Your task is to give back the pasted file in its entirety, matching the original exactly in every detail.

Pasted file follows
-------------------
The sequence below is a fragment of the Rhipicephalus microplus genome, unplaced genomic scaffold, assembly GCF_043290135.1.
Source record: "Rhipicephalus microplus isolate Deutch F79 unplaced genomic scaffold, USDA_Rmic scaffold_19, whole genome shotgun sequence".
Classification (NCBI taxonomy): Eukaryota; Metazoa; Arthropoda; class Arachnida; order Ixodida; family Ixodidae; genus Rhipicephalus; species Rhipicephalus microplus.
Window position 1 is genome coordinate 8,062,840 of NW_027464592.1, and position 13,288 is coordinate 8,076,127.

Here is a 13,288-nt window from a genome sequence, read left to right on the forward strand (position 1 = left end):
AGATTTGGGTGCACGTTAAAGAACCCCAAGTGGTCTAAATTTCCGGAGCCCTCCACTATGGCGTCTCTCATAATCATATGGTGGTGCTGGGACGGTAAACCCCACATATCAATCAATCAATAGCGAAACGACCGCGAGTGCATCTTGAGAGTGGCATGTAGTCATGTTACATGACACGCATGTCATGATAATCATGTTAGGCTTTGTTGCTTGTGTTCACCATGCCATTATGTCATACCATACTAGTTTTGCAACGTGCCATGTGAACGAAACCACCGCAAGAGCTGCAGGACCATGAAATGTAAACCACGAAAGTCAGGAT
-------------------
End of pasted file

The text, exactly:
The sequence below is a fragment of the Rhipicephalus microplus genome, unplaced genomic scaffold, assembly GCF_043290135.1.
Source record: "Rhipicephalus microplus isolate Deutch F79 unplaced genomic scaffold, USDA_Rmic scaffold_19, whole genome shotgun sequence".
Classification (NCBI taxonomy): Eukaryota; Metazoa; Arthropoda; class Arachnida; order Ixodida; family Ixodidae; genus Rhipicephalus; species Rhipicephalus microplus.
Window position 1 is genome coordinate 8,062,840 of NW_027464592.1, and position 13,288 is coordinate 8,076,127.

Here is a 13,288-nt window from a genome sequence, read left to right on the forward strand (position 1 = left end):
AGATTTGGGTGCACGTTAAAGAACCCCAAGTGGTCTAAATTTCCGGAGCCCTCCACTATGGCGTCTCTCATAATCATATGGTGGTGCTGGGACGGTAAACCCCACATATCAATCAATCAATAGCGAAACGACCGCGAGTGCATCTTGAGAGTGGCATGTAGTCATGTTACATGACACGCATGTCATGATAATCATGTTAGGCTTTGTTGCTTGTGTTCACCATGCCATTATGTCATACCATACTAGTTTTGCAACGTGCCATGTGAACGAAACCACCGCAAGAGCTGCAGGACCATGAAATGTAAACCACGAAAGTCAGGAT